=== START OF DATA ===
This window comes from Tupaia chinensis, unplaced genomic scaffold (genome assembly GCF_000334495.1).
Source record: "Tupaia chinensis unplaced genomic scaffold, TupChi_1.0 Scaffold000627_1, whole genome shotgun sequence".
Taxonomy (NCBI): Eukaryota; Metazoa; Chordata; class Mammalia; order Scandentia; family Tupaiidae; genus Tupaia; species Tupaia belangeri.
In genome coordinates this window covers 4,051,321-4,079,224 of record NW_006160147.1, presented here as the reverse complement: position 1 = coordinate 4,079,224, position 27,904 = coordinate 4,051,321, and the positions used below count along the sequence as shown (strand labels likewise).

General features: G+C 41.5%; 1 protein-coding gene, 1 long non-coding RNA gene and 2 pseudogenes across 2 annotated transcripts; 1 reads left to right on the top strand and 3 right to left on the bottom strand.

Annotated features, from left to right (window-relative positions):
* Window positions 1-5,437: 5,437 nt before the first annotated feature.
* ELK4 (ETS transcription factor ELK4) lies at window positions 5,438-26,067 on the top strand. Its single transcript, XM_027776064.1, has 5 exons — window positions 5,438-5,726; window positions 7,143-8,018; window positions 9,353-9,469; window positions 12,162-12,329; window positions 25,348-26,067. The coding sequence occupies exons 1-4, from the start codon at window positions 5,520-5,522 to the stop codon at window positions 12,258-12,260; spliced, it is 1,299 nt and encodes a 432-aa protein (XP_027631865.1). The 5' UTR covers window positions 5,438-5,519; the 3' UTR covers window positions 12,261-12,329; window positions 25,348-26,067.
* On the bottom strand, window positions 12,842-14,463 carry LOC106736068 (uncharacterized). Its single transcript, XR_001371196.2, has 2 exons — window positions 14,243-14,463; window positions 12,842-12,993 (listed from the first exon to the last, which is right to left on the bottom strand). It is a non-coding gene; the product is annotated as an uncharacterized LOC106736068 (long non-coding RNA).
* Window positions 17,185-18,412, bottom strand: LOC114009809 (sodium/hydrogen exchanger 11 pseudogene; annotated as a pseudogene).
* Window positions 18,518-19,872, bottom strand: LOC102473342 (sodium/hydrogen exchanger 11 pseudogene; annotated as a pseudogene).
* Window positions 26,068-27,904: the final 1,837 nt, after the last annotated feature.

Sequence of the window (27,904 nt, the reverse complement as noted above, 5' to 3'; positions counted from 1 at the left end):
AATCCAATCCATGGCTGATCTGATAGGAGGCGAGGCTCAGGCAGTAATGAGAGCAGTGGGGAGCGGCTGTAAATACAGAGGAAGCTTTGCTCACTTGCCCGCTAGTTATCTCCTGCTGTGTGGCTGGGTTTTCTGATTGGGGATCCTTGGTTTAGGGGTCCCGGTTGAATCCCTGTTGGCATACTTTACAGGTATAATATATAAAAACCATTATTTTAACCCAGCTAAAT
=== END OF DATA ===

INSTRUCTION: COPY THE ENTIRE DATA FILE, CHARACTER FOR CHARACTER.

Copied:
This window comes from Tupaia chinensis, unplaced genomic scaffold (genome assembly GCF_000334495.1).
Source record: "Tupaia chinensis unplaced genomic scaffold, TupChi_1.0 Scaffold000627_1, whole genome shotgun sequence".
Taxonomy (NCBI): Eukaryota; Metazoa; Chordata; class Mammalia; order Scandentia; family Tupaiidae; genus Tupaia; species Tupaia belangeri.
In genome coordinates this window covers 4,051,321-4,079,224 of record NW_006160147.1, presented here as the reverse complement: position 1 = coordinate 4,079,224, position 27,904 = coordinate 4,051,321, and the positions used below count along the sequence as shown (strand labels likewise).

General features: G+C 41.5%; 1 protein-coding gene, 1 long non-coding RNA gene and 2 pseudogenes across 2 annotated transcripts; 1 reads left to right on the top strand and 3 right to left on the bottom strand.

Annotated features, from left to right (window-relative positions):
* Window positions 1-5,437: 5,437 nt before the first annotated feature.
* ELK4 (ETS transcription factor ELK4) lies at window positions 5,438-26,067 on the top strand. Its single transcript, XM_027776064.1, has 5 exons — window positions 5,438-5,726; window positions 7,143-8,018; window positions 9,353-9,469; window positions 12,162-12,329; window positions 25,348-26,067. The coding sequence occupies exons 1-4, from the start codon at window positions 5,520-5,522 to the stop codon at window positions 12,258-12,260; spliced, it is 1,299 nt and encodes a 432-aa protein (XP_027631865.1). The 5' UTR covers window positions 5,438-5,519; the 3' UTR covers window positions 12,261-12,329; window positions 25,348-26,067.
* On the bottom strand, window positions 12,842-14,463 carry LOC106736068 (uncharacterized). Its single transcript, XR_001371196.2, has 2 exons — window positions 14,243-14,463; window positions 12,842-12,993 (listed from the first exon to the last, which is right to left on the bottom strand). It is a non-coding gene; the product is annotated as an uncharacterized LOC106736068 (long non-coding RNA).
* Window positions 17,185-18,412, bottom strand: LOC114009809 (sodium/hydrogen exchanger 11 pseudogene; annotated as a pseudogene).
* Window positions 18,518-19,872, bottom strand: LOC102473342 (sodium/hydrogen exchanger 11 pseudogene; annotated as a pseudogene).
* Window positions 26,068-27,904: the final 1,837 nt, after the last annotated feature.

Sequence of the window (27,904 nt, the reverse complement as noted above, 5' to 3'; positions counted from 1 at the left end):
AATCCAATCCATGGCTGATCTGATAGGAGGCGAGGCTCAGGCAGTAATGAGAGCAGTGGGGAGCGGCTGTAAATACAGAGGAAGCTTTGCTCACTTGCCCGCTAGTTATCTCCTGCTGTGTGGCTGGGTTTTCTGATTGGGGATCCTTGGTTTAGGGGTCCCGGTTGAATCCCTGTTGGCATACTTTACAGGTATAATATATAAAAACCATTATTTTAACCCAGCTAAAT